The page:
Morning Briefing

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Mourayan makes history

Mourayan (Alhaarth), who carried the colours of Lloyd Williams to victory in the 2013 running of the Sydney Cup (Gr 1, 3200m) when trained by Robert Hickmott, made his own little piece of history yesterday when siring the longest price winner ever of a race staged in Britain or Ireland. Having beaten just two rivals home on his belated debut at Limerick last month as a 250-1 chance, He Knows No Fear (3 c ex Tripudium by Night Shift) turned the form book on his head as he took out a Leopardstown maiden at a staggering 300-1. Bred and raced in Ireland by the Aga Khan in the earlier part of his career, Mourayan posted three stakes victories for Hickmott before making a low-key return to the northern hemisphere in 2015. Since then owner/trainer Luke Comer and his family have bred exclusively from Mourayan, with He Knows No Fear his only runner to date. More of the sire’s progeny can be expected to appear down the line though as he has 25 known offspring of racing age.

 

56 for Frankel

Juddmonte Farms’ star Frankel (Galileo) sired his 56th individual stakes winner when Alpinista (3 f ex Alwilda by Hernando) posted a commanding success in the Upavon Fillies’ Stakes (Listed, 1m 2f) at Salisbury yesterday. The Sir Mark Prescott-trained three-year-old kept on strongly to pull three and a quarter lengths of her nearest pursuer, Award Scheme (Siyouni), who just got the better of favourite Queen Power (Shamardal) in their tussle for second. The Kirsten Rausing homebred, who has now won two of her five starts, is the first foal out of the Listed-winning Hernando (Niniski) mare Alwida. Further back this is the family of the same connection’s dual Champion Stakes (Gr 1, 1m 2f) winner Alborada (Alzao). Frankel stood at Banstead Manor Stud in Newmarket for a fee of £175,000 (approx AUD$320,000) in 2020.    

 

10 for American Pharoah

Coolmore shuttler American Pharoah (Pioneerof The Nile) sired his tenth individual stakes winner when Pista (3 f ex Mohini by Galileo) continued her rapid progression through the ranks with a promising success in the Vinnie Roe Stakes (Listed, 1m 6f) at Leopardstown yesterday. An impressive winner of a maiden at the Galway Festival on her most recent outing, the Joseph O’Brien-trained three-year-old took this step up in grade in her stride, downing Sunchart (Teofilo) by half a length, with the same margin back to odds-on favourite Dawn Patrol (Galileo) in third. Pista is the first foal out of the Galileo (Sadler’s Wells) mare Mohini, who herself is a half-sister to Betta Leo (A. P. Indy), the dam of French Oaks (Gr 1, 2100m) winner Senga (Blame). American Pharoah is back at Coolmore Australia again this spring at a fee of $55,000.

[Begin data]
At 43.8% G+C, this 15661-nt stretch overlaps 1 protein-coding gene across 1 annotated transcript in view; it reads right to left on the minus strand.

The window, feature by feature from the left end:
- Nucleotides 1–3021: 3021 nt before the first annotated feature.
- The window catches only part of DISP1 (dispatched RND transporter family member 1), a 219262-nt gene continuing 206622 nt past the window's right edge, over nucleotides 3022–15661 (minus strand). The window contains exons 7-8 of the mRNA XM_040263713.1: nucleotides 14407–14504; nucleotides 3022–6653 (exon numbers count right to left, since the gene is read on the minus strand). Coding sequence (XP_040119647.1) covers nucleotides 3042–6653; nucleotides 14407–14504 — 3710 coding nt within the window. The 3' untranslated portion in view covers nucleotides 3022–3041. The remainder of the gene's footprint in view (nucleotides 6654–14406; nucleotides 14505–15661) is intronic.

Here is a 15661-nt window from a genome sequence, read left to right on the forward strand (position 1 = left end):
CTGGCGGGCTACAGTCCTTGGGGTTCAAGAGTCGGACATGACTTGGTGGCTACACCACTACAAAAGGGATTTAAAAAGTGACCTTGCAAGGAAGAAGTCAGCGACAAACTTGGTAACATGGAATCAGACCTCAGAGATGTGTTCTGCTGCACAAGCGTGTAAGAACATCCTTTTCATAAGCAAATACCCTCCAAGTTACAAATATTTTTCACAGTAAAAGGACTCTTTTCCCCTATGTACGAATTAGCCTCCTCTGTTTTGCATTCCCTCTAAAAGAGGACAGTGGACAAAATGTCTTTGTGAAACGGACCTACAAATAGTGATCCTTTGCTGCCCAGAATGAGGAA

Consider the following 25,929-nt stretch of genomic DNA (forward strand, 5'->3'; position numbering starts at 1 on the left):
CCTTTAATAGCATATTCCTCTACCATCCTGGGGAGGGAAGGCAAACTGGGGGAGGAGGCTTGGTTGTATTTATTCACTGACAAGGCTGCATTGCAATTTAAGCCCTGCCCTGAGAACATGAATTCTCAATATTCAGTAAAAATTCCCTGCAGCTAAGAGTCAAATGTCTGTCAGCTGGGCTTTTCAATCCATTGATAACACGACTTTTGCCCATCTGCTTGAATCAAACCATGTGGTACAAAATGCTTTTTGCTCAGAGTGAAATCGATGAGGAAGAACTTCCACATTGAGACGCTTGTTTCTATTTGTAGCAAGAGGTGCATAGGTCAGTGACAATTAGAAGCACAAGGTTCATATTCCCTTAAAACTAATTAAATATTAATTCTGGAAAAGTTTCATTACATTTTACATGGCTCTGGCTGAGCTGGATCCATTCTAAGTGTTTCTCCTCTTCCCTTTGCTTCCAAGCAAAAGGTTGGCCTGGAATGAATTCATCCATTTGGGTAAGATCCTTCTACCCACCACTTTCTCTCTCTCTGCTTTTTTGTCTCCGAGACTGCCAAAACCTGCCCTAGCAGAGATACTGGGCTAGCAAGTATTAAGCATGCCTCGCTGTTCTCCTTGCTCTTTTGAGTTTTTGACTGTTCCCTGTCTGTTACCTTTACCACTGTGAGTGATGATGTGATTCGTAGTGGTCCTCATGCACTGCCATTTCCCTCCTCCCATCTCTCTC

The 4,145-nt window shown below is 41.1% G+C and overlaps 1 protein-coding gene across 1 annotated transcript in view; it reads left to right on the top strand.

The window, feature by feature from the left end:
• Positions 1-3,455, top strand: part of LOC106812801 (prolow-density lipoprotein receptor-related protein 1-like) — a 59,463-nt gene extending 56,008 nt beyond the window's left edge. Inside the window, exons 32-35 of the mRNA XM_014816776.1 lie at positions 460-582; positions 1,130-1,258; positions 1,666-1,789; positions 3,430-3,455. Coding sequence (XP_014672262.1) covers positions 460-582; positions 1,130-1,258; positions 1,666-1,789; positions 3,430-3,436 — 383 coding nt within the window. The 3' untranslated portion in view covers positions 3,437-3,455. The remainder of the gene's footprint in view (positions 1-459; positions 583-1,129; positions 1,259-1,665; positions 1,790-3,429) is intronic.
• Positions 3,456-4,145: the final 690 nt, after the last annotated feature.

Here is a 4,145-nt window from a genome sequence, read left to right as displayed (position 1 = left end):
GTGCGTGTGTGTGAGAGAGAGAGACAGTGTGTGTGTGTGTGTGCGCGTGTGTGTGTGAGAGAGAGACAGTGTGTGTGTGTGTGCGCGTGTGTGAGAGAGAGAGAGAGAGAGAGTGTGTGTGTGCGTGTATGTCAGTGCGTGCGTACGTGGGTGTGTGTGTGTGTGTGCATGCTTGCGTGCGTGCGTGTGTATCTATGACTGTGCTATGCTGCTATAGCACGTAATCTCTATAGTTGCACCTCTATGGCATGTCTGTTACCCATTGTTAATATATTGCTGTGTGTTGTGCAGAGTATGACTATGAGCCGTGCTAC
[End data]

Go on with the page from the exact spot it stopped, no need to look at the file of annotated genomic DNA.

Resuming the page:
Royal Dornoch makes most of easier opportunity

A drop in grade saw Royal Dornoch (Gleneagles) bounce back to winning ways as he stayed on strongly to deny favourite Ancient Spirit (Invincible Spirit) in the Desmond Stakes (Gr 3, 1m) at Leopardstown yesterday. Having raced exclusively at the highest level this year, the Aidan O’Brien-trained three-year-old overcame a troublesome passage to collar the front-running Ancient Spirit by a neck. Bowerman (Dutch Art) was another length and a half away in third. Royal Dornoch has now won two of nine starts, having also been successful in last season’s Royal Lodge Stakes (Gr 2, 1m) at Newmarket.  


Reduced crowds planned for Arc and Kentucky Derby 

A French government decision to prolong until the end of October the limit of 5,000 people allowed to gather in one place has made the prospect of a recognisable Arc day at Longchamp more difficult, though “all is not lost” according to France Galop chief executive Olivier Delloye. But he warned that if Longchamp is not granted special leave to exceed that number, then the Prix de l’Arc de Triomphe (Gr 1, 1m 4f) will be run in front of only owners, trainers, stable staff and journalists, rather than a paying public. The delayed Kentucky Derby (Gr 1, 10f) on September 5 is another major global race meeting set to limit the number in attendance, with a 60 per cent fall in the number of tickets on offer. In the region of 24,000 tickets will be on sale at Churchill Downs after the race was pushed back from its original date on May 2 following the onset of the Covid-19 pandemic in the USA.